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HIS 200: Thinking Historically: Tracing Citations

Citation Trace

Citations are a map of scholarly conversations over time. Tracing cited works is an effective way to tap into conversations and find great material that may otherwise be hard to find. 

To go back in time -

  • Is the citation to a book? Look up the book title in the library catalog (aka MNPals).
  • Is it to a chapter of a book? Look up the book title (not the chapter title) in the catalog.
  • Is it a journal article? Check our list of journals.
  • Is it not available in our library? Request it from another library through Interlibrary Loan.
  • Not quite sure what it is? Ask a librarian to help trouble shoot it.

To go forward in time -

Type the author and title of the book or article into Google Scholar. Click on "cited by" to see who has cited it since it was published. Some library databases also offer this feature. Web of Science has a particularly well-developed citation trace feature which is cross-indexed in Google Scholar.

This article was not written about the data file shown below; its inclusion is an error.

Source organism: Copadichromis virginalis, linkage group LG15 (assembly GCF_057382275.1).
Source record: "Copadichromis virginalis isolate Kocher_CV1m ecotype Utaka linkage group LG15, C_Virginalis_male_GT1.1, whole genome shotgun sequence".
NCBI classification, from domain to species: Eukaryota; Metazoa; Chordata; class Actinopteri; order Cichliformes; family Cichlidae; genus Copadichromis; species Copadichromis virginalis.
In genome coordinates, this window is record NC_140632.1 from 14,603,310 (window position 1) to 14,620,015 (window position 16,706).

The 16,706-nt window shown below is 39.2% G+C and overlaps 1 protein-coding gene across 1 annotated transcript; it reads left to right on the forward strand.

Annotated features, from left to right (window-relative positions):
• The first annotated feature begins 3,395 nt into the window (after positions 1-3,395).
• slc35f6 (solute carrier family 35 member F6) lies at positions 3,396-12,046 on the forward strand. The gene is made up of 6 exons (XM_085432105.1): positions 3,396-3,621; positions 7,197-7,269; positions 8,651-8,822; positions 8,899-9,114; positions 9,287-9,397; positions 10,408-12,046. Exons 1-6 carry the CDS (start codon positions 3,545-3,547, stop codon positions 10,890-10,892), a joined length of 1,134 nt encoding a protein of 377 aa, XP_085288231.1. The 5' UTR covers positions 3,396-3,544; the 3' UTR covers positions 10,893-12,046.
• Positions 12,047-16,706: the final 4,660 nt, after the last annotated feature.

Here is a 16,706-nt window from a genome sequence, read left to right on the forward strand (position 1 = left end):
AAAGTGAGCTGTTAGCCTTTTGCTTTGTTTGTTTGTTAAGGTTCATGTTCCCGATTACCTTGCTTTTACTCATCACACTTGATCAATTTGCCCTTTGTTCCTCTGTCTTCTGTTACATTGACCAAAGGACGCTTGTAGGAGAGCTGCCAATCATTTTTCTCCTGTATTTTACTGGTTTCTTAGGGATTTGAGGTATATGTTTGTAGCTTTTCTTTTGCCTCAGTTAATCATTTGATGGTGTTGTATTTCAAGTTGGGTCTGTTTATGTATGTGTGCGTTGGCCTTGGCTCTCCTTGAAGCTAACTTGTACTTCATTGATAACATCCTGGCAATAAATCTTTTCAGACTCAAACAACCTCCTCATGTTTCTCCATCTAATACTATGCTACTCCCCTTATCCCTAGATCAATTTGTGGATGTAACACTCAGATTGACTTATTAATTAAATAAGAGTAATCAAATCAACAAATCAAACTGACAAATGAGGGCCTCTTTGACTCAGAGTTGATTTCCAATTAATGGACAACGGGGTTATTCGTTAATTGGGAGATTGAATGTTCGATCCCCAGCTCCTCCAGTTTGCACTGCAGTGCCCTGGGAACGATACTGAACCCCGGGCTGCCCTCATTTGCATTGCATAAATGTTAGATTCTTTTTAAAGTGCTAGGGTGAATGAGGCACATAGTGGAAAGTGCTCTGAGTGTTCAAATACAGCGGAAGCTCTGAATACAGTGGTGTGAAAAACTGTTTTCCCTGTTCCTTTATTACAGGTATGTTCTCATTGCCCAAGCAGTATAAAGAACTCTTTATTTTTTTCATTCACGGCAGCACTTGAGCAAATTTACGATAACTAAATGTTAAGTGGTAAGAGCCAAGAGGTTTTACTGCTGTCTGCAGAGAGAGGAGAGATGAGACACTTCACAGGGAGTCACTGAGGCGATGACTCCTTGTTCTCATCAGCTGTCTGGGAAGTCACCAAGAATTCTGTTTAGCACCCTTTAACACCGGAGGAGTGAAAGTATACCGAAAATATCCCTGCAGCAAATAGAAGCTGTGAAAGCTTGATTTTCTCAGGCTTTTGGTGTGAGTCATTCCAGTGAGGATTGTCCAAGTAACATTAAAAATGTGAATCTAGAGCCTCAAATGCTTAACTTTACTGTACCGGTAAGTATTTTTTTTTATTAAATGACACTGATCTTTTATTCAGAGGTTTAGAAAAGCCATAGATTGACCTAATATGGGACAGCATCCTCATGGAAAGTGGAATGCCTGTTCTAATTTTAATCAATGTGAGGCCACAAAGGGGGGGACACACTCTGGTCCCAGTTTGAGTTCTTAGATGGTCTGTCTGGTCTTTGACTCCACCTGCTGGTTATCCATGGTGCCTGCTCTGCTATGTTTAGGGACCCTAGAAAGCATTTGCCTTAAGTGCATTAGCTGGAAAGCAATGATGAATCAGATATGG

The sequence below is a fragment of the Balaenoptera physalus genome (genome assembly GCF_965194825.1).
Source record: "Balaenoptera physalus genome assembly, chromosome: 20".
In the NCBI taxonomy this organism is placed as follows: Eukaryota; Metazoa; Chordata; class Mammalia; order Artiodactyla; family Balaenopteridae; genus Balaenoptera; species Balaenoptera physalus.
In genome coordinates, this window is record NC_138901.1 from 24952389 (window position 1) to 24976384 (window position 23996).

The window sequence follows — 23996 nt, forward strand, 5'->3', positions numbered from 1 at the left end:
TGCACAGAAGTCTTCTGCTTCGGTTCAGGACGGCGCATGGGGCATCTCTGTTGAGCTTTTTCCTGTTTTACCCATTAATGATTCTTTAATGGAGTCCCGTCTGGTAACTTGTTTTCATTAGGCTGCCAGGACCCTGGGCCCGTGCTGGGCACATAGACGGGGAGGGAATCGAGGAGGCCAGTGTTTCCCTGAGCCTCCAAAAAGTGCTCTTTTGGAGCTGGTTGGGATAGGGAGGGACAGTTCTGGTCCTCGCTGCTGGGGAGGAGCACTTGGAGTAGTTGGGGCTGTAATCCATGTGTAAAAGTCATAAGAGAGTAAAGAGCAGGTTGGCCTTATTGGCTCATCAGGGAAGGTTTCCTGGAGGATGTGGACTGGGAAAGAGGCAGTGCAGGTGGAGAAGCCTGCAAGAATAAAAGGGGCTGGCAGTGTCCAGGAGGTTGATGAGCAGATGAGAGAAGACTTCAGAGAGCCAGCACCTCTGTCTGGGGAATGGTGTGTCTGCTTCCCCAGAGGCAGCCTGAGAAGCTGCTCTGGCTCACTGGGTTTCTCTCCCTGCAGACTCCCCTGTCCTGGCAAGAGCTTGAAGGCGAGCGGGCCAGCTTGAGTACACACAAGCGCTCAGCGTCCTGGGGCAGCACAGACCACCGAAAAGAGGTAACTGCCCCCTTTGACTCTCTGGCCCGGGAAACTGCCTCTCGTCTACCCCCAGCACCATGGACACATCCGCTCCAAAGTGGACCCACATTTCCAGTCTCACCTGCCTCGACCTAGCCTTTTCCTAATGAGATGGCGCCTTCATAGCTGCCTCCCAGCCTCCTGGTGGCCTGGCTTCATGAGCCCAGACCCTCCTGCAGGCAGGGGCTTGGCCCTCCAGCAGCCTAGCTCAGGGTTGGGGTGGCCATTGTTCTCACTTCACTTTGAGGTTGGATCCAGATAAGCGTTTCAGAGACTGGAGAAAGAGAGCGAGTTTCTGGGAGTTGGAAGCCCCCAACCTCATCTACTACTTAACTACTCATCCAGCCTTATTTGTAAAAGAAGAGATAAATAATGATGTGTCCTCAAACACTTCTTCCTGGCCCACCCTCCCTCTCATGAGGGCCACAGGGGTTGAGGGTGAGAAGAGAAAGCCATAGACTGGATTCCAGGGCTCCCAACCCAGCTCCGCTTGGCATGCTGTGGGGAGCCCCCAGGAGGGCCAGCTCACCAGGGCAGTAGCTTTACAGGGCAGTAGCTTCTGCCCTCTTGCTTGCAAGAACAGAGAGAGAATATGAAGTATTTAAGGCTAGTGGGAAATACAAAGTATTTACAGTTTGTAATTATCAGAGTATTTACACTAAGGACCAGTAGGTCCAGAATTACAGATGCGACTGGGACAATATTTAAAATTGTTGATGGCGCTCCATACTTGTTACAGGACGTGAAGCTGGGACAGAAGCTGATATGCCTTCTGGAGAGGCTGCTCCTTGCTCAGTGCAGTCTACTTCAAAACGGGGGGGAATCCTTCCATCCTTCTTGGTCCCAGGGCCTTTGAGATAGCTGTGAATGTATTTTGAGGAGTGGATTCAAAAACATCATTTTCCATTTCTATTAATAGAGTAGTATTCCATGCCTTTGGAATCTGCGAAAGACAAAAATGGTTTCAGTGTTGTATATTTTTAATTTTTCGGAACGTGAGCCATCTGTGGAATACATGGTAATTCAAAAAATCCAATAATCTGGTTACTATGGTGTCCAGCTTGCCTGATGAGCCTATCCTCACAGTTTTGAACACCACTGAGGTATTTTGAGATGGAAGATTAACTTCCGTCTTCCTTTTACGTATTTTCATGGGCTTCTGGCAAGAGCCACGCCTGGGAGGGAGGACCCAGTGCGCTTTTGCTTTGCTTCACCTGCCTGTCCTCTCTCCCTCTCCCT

image of connections among Twitter users courtesy of yankeeincanada

Going From Citations to Books and Articles

 

The first highlighted reference includes volume, date, and page number, so it's probably a journal article. Search our journal list to see if we have the Autumn 1985 issue of Critical Inquiry in our library in print or electronic form. Yay, we have this one!

The second has page numbers, but no volume. It's a collection of essays. Look up "Society and Culture in Early Modern France" in the catalog. Yay, we have that one, too.

The third has no page numbers. It's a whole book. Look up "Jesus as Mother" and you'll see we have that one as well. A trifecta.

 

 

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